White House: Why CIR Is Critical To American Agriculture
There are many reasons that every American should care about immigration reform, but perhaps none more compelling than this: we all have to eat, and our food supply is heavily dependent upon the immigrant laborers who bring in the harvest. A recent study released by the White House underscores this point. [See Fixing Our Broken Immigration System, Executive Office of the President, 29.Jul.2013.] According to the White House report, agriculture employs about 3 million people across the United States, and net farm income for 2013 is projected to reach $128.2 billion, the highest level since 1973, adjusting for inflation. American agricultural exports are on course to set a new record this year, so what's the problem? In a nutshell, says the White House, it's this:
"Currently, the agriculture industry is hampered by a broken immigration system that fails to support a predictable and stable workforce. Moreover, there continue to be insufficient U.S.-born workers to fill labor needs: of those crop workers surveyed between 2007 and 2009, 71 percent were foreign born."
"Foreign born" doesn't begin to tell the story; America's farm workers vastly are unauthorized immigrants, the study reports, and "conservative estimates suggest that roughly 60 percent of the entire nation's noncitizen farmworkers are unauthorized." Five years ago, agricultural labor shortages were already being felt among growers and packers along the Mexican border; more recently, and especially after restrictive immigration measures were passed in several states, agricultural labor shortages have been especially acute:
"One 2011 survey found that 78 percent of growers [in Georgia] had experienced 'harvest/packing labor shortages' during the spring season. A second survey, conducted by the Georgia Department of Agriculture, found that 26 percent of agriculture producers and processors had experienced a loss of income in 2011 due to a lack of available workers for their operations."
For obvious reasons, the report does not discuss the extent to which the administration's own immigration policies may have played a role in shrinking the pool of available immigrant laborers, especially through the deportation of record numbers of unauthorized immigrants. In any case, economists are attempting to forecast what might happen if the unauthorized agricultural workforce were either sharply reduced or entirely unavailable. Based on projections outlined in the White House study, both scenarios would cause significant economic loss to the agricultural industry.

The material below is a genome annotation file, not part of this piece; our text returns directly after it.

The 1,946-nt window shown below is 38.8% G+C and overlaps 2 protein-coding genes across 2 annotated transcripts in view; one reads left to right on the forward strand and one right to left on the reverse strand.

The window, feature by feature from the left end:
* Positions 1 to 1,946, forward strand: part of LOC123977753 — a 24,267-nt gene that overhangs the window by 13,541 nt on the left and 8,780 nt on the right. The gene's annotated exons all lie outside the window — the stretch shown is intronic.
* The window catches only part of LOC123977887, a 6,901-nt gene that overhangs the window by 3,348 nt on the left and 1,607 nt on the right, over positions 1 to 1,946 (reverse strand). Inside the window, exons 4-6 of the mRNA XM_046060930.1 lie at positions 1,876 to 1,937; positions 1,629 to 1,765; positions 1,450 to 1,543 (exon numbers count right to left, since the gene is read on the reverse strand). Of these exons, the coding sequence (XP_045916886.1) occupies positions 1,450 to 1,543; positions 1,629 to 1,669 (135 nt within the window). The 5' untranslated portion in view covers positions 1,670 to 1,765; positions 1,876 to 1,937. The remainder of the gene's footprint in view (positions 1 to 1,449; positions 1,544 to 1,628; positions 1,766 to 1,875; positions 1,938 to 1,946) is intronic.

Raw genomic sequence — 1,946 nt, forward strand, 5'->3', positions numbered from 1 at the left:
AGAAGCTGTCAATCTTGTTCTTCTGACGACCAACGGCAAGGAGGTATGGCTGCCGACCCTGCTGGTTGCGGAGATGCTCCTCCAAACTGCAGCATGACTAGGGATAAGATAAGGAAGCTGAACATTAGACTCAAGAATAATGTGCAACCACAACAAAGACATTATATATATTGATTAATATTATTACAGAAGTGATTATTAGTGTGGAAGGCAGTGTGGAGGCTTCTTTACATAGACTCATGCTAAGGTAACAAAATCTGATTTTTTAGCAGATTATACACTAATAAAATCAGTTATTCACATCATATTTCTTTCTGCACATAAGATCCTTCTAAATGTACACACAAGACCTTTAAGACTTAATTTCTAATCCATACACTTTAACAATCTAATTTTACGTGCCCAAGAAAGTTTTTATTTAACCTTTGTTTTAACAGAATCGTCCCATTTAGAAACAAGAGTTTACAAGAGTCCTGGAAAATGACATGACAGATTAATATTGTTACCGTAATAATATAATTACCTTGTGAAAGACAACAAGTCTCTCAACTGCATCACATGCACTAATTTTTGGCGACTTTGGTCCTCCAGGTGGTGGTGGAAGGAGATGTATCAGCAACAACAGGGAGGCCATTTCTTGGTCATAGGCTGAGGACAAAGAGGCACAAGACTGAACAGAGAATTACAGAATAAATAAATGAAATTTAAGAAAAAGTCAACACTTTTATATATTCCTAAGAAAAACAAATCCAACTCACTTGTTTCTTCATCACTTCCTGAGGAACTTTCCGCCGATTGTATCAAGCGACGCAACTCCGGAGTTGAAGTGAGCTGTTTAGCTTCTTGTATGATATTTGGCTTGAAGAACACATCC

By contrast, the White House argues, the situation of American agriculture would be greatly improved under the comprehensive immigration reform (CIR) bill that passed the Senate, earlier this summer. Why? Because it would stabilize the agricultural (ag) workforce by providing a pathway to permanent residency - and eventual citizenship - for undocumented ag workers currently in the United States, and by creating two new temporary visa programs for foreign ag laborers.
Citing a study by the Economic Research Service of the U.S. Department of Agriculture, the White House says the proposed expansion of the temporary ag worker visa program could increase fruit output by 2.4 percent, grow fruit exports by 3.4 percent, and increase vegetable exports by 5.4 percent. The path to citizenship for currently unauthorized farmworkers is expected to boost their wages by about $1,800 per person, according to a private study by Regional Economic Models, Inc., because it would allow the workers to upgrade their skills and improve their English, thereby giving them access to better-paid work.
As the White House points out, the Senate CIR bill would provide important social benefits, in addition to the many economic ones: it would protect vulnerable immigrant workers from exploitation, unsafe working conditions, human trafficking, and other abusive practices.
In return, America's farms - and everyday consumers - would benefit from a more stable agricultural workforce. It's something for House members to think about as they drive around their districts during the August recess: someone has to bring in the harvest, and in most cases, that someone will be an immigrant. It's another good argument for passing CIR!
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